Another major implication is the centralization of power. President Trump and former President Obama have complained about opposition parties standing in the way of their agendas, but the founders created different branches of government for the expressed purpose of “keeping each other in their proper places.” As detailed in Federalist Paper 51, this entails a separation of powers between:
- the states and federal government.
- the executive, judicial, and legislative branches of the federal government.
- the U.S. House of Representatives and the U.S. Senate.
A mere “representative democracy,” as described by Bernstein, does not necessarily have such features. And without them, a “stronger faction can readily unite and oppress the weaker,” as stated in Federalist 51. Such governments, wrote the paper’s author, are akin to “anarchy,” because “the weaker individual is not secured against the violence of the stronger.”
Nonetheless, some people wish the Constitution didn’t have all of these provisions. For instance, Sanford Levinson, a professor of law and government at the University of Texas at Austin has called the Constitution “imbecilic” because its “separation of powers” and “checks and balances” causes “gridlock” that “prevents needed reforms.” He would prefer that the U.S. government had more elements of a “direct democracy.”
All of these facts reveal major differences between the words “democracy” and “republic.” Hence, Bernstein’s blurring of these terms fosters ignorance of the crucial reasons why the founders of the U.S. structured the government as they did.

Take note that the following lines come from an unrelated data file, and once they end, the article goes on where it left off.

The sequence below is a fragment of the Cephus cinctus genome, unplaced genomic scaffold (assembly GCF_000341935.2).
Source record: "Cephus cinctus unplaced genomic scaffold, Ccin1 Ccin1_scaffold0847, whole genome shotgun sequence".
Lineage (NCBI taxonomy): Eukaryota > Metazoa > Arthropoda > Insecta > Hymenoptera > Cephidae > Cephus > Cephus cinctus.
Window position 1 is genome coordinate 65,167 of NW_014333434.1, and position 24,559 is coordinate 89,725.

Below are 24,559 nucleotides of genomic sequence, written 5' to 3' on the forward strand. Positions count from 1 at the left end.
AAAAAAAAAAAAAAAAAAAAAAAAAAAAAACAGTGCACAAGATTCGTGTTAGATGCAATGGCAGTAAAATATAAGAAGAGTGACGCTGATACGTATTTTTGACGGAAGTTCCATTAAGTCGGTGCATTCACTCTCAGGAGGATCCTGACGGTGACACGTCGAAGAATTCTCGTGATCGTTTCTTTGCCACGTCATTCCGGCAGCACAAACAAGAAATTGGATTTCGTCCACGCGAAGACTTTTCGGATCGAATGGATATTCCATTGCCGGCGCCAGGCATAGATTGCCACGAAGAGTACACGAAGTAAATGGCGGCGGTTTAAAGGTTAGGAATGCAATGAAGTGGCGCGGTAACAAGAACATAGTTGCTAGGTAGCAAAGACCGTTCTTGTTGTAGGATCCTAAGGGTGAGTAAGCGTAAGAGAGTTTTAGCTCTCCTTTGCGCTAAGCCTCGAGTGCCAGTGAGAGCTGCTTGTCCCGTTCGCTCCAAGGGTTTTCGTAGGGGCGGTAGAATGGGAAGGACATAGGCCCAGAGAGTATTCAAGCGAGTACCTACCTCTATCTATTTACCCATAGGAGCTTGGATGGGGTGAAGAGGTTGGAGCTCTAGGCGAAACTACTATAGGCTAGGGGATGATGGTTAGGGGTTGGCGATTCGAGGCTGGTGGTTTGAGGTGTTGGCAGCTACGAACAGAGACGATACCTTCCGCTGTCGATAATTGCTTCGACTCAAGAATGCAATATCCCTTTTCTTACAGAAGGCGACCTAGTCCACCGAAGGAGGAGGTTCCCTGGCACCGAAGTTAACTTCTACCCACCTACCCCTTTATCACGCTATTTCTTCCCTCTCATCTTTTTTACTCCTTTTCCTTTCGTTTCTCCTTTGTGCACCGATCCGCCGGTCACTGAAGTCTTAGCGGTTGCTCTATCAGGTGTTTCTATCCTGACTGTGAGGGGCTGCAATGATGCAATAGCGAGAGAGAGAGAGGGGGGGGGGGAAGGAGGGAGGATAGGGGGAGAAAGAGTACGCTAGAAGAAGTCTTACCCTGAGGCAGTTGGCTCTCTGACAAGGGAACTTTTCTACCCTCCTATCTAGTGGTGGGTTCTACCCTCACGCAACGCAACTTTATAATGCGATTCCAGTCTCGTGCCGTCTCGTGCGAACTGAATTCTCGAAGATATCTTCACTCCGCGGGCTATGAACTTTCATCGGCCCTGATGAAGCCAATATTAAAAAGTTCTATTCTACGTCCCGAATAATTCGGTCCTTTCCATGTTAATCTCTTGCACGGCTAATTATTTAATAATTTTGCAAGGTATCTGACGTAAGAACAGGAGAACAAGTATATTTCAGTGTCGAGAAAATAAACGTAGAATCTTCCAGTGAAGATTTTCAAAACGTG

The Foremost Matter
The most substantial check on unfettered democracy created by the U.S. founders is Article V of the Constitution, which allows it to be amended with the approval of three-quarters of the states. This high bar is meant to stop a simple majority from trampling on the rights of others. At the same time, it gives the Constitution flexibility to change if there is widespread agreement.
Yet, Professor Levinson has argued that the “worst single part of the Constitution” is “surely Article V, which has made our Constitution among the most difficult to amend of any in the world.” He would like to make it easier to change, which would also make it easier for democratically elected majorities to strip people of their constitutional rights. This includes, for example, freedom of speech, the “right to be tried by an impartial jury,” the “right of the people to keep and bear Arms,” and the “right of the people to be secure in their persons, houses, papers, and effects, against unreasonable searches and seizures.”
This is why George Washington, the president of the Constitutional Convention and first U.S. President, highlighted the import of Article V in his farewell address to the nation:
If, in the opinion of the people, the distribution or modification of the constitutional powers be in any particular wrong, let it be corrected by an amendment in the way which the Constitution designates. But let there be no change by usurpation; for though this, in one instance, may be the instrument of good, it is the customary weapon by which free governments are destroyed.
Many politicians and jurists have attempted to undercut this restraint on democracy. One of the most candid admissions of this came from Thurgood Marshall, a liberal icon who mentored President Obama’s second Supreme Court appointee, Elena Kagan. When asked to describe his judicial philosophy, Marshall responded, “You do what you think is right and let the law catch up.”